Time to read 6 minutes
So now you got your first bearded dragon pet, congratulations! It’s time to know about some of the most common bearded dragon illnesses and diseases, symptoms, and treatments. This way, you’ll know what to expect and won’t be caught by surprise.
Bleeding wounds or injuries can be taken care of by using pressure to stop bleeding. The wounds can be cleaned with water and an antiseptic to prevent any bacterial or toxin infections. Make sure to keep the wound site clean.
You can also use a triple antibiotic ointment to help aid the healing process. If wounds don’t show signs of healing, don’t stop bleeding, or are infected, it is time to get your dragon to a veterinarian for diagnoses and treatment.
Bearded Dragon Abscesses
Abscesses are small wounds that go untreated and become infected. These are serious because they harbor bacteria and toxins. If these go untreated, they will rupture and lead to septicemia.
These kinds of injuries need immediate veterinarian help.
Bearded Dragon Burns
Burns will occur if your dragon gets too close to its basking lamp or you have a malfunction with one of your heating devices.
How to avoid bearded dragon burns
- Make sure that your dragon cannot touch their basking lamp. If able to, they will press their bodies against the light and not know they are being burned.
- Check your heating equipment now and then to make sure that it is properly working.
Burns, depending on severity, will require a veterinarian visit.
Dehydration and shock go along with burns, as well.
Bearded dragon metabolic bone disease
Metabolic bone disease in Bearded Dragons is where your Bearded Dragon lacks calcium and vitamin D3.
This deficiency can cause the following:
- softening, and deformity of bones
- fractures of limbs.
- In severe cases, Bearded Dragon will experience complete immobility.
If caught early enough, MBD can be reversed, in many cases, quite easily. Treatment is done by giving supplements, calcium powder-coated live food, or giving Vitamin D.
Vitamin D is naturally present in very few foods, added to others, and available as a dietary supplement. It is also produced endogenously when ultraviolet rays from sunlight or UVB lamps strike the skin and trigger vitamin D synthesis.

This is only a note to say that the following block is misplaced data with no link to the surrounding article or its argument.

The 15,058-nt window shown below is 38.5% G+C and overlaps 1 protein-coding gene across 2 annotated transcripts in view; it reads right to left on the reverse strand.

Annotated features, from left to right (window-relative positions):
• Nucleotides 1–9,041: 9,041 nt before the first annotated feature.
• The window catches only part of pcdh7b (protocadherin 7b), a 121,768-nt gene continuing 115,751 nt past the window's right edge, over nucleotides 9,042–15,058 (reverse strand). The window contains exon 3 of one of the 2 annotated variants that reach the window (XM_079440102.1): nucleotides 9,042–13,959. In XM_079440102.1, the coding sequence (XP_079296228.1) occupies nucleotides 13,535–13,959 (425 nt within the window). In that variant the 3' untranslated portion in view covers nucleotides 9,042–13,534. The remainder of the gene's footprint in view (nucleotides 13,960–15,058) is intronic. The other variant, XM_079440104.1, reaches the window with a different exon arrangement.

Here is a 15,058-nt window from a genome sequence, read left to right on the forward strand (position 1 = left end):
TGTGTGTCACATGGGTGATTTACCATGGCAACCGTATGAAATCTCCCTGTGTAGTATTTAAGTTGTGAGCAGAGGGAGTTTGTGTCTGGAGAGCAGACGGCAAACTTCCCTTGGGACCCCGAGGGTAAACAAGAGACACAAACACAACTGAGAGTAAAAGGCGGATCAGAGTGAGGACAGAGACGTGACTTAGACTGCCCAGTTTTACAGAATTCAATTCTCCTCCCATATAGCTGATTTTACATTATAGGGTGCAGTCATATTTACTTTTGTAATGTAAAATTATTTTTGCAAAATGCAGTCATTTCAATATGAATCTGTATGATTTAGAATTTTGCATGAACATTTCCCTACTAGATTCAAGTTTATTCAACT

- Vitamin D is essential for promoting calcium absorption in the gut.
- It’s also necessary for maintaining adequate serum calcium and phosphate concentrations to normal bone mineralization.
- Lastly, it’s vital in preventing hypocalcemic tetany. Without vitamin D3, your Bearded Dragon bones become thin, brittle, or misshapen.
To prevent Bearded Dragon metabolic bones disease, you will need to apply proper diet and care; your dragon shouldn’t develop this problem. Though, even with the best care, things can still go wrong. If you do happen to come by this illness, it is reversible.
Bearded Dragon Mites
Bearded Dragons mites are not susceptible but can happen. These mites are relatives to ticks and are 1mm in size. Most look like black dots moving on your Bearded Dragon. You most likely spot mites when they have drowned in your Bearded Dragon water bowl.
How to get rid of bearded dragon mites
You can use an invermectin spray is the most widely prescribed product. It can be done by diluting 5-10 mg of ivermectin with a quart of water and apply directly to your dragon.
You can use a cotton swab to apply around the mouth, eyes, and nostrils. Ivermectin is usually only available by prescription from a vet.
Some will inject it right into your reptile, but it’s recommended not to be injected or advised.
You will also need to clean the enclosure to eliminate your Bearded Dragon’s mites completely.
How to clean your bearded dragon’s vivarium against mites
You can use the same invermectin spray for this as well.
You will want to soak all cage furnishings for about a half-hour and discard the substrate.
You can also use a 10% bleach and water solution for cleaning the cage and cage fixtures.
To learn more about Bearded Dragon Mites, you can read Melissa Kaplan’s article. Here is the link to the article: http://www.anapsid.org/mites.html